You’ve secured a loan, done inspections and completed escrow. Congratulations! You’re a new homeowner. But as you settle into your new digs, choose paint colors and arrange furniture, one thing you might not be expecting is the onslaught of solicitations that will soon flood your mailbox.
Home sale documentation is of public record as soon as the property title is transferred, making a new home owner the perfect target for direct marketers. And as the "important notices" start streaming in, it's challenging to decipher between what you might legitimately need, and what you can toss.
Here's MainStreet's guide to junk mailings and offers that can save you money:
Mortgage Protection Insurance
Also know as Mortgage Disability Insurance or Mortgage Life Insurance, these letters claim to cover your mortgage in the event you die or are unable to work. Some will quote your exact mortgage loan amount, making them seem even more legitimate. But experts agree new homeowners should resist the urge to buy mortgage insurance.
“These policies are usually overpriced, sometimes up to five times more expensive than term life insurance, and don't offer enough benefits,” says Randy Kivett, a financial planner based in Tacoma, Wash. “If your family is dependent on your income, I recommend you purchase some sort of life low-cost life insurance or long term disability insurance that covers a broader use of your funds, than being relegated to only covering your mortgage.”Important Note: Don’t confuse the above terminology with Private Mortgage Insurance (PMI), which lenders require when a down payment is less than 20%. PMI protects the lender only in the event you default on the loan and is added to your monthly mortgage payment. Once 20% of the home value is invested, the lender is required to drop the extra charge.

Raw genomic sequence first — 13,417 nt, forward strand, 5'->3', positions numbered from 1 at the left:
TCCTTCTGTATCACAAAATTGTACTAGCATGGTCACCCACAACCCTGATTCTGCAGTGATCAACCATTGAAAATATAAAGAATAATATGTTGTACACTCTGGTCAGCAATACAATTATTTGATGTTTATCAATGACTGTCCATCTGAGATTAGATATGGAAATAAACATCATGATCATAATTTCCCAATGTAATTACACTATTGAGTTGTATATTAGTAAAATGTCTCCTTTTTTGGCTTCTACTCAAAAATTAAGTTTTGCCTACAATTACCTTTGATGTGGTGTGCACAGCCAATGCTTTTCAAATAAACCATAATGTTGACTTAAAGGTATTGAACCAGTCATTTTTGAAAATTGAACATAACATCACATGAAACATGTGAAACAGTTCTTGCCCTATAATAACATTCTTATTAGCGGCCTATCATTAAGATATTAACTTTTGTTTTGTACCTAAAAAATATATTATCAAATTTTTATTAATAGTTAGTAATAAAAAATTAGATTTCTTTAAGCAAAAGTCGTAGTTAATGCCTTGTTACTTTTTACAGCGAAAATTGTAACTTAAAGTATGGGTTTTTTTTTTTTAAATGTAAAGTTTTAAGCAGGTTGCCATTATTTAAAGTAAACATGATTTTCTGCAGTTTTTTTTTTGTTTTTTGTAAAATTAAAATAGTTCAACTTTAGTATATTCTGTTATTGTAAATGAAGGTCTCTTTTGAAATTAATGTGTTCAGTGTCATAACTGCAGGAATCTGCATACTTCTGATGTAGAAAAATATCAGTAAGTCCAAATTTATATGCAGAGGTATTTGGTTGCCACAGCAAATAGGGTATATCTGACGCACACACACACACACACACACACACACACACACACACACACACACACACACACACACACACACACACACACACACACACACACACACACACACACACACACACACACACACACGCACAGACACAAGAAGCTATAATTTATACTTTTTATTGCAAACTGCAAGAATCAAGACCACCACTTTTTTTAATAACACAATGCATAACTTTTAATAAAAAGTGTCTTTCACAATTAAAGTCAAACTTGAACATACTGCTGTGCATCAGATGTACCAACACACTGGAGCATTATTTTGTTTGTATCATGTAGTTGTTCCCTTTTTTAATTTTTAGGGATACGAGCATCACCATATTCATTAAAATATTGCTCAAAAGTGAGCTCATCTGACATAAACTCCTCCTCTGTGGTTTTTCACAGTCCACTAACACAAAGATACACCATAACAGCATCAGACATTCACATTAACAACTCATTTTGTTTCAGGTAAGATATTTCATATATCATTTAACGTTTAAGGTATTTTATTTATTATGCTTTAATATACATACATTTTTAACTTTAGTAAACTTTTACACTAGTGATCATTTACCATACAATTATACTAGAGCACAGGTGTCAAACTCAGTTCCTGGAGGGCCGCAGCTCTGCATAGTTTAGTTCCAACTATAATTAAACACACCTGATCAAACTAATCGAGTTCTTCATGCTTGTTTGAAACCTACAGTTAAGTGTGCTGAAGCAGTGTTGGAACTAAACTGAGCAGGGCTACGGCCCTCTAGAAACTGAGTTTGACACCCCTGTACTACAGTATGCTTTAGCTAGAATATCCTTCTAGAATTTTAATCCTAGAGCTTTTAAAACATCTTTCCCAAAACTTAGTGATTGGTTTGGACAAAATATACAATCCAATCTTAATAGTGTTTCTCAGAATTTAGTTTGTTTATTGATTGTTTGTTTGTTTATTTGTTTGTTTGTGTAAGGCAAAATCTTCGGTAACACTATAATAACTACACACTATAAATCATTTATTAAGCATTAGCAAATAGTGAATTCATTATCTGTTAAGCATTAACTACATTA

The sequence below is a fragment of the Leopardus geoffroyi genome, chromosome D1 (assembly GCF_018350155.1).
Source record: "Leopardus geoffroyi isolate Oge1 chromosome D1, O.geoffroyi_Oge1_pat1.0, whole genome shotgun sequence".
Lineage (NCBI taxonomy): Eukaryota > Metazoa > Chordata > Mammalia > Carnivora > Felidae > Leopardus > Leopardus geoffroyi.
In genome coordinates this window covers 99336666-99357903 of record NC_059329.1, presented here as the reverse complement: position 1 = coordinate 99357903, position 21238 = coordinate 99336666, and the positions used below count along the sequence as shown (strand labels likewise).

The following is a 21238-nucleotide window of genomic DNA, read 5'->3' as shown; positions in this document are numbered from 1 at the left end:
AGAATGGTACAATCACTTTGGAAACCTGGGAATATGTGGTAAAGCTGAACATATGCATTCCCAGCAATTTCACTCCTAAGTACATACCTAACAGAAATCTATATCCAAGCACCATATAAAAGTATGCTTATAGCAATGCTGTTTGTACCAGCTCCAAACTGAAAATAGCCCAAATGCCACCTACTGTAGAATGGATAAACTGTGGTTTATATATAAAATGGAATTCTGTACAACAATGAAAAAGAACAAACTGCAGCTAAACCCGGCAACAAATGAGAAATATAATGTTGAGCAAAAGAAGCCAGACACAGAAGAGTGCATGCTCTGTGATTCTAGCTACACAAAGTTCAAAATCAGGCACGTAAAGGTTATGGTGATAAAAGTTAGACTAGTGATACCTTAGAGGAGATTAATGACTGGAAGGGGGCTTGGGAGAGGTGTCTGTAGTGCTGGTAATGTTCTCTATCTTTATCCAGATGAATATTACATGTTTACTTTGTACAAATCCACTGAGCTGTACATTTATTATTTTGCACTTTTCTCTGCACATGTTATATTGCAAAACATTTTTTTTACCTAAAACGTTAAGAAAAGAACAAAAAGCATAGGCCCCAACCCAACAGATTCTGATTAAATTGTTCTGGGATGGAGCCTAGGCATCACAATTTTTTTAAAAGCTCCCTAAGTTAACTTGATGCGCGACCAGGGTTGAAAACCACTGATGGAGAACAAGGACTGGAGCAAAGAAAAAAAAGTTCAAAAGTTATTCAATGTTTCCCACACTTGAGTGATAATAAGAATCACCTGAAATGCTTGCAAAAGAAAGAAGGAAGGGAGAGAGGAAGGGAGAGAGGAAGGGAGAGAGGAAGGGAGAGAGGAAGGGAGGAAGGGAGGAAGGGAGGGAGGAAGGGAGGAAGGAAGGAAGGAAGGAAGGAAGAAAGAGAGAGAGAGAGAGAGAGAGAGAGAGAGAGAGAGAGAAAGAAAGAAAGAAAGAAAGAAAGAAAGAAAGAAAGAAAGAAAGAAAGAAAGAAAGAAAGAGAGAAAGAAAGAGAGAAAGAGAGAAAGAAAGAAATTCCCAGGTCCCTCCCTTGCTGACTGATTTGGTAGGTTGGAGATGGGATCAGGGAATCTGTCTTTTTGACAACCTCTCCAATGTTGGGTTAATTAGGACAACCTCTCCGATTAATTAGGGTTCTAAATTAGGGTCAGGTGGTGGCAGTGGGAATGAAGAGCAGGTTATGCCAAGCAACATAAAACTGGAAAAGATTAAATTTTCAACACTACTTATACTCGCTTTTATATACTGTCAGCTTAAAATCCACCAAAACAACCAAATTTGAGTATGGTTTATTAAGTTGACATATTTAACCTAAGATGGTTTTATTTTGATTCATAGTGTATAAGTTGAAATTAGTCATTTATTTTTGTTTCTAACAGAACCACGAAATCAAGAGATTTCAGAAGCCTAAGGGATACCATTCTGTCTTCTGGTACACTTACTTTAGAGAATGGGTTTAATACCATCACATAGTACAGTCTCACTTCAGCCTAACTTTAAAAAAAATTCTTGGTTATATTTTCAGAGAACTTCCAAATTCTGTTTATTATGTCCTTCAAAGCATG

Earthquake insurance isn’t included in your homeowner’s insurance, and new homeowners are reminded of this lack of coverage through mailings from insurers. If you're considering earthquake insurance, be prepared for sticker shock. Most policies have a high deductible (10-15%) with low contents coverage, which explains why only 12% of California homeowners have earthquake insurance. (In California, most earthquake policies are sold through the California Earthquake Authority, and don't cover things like swimming pools, where earthquake damage can be costly.)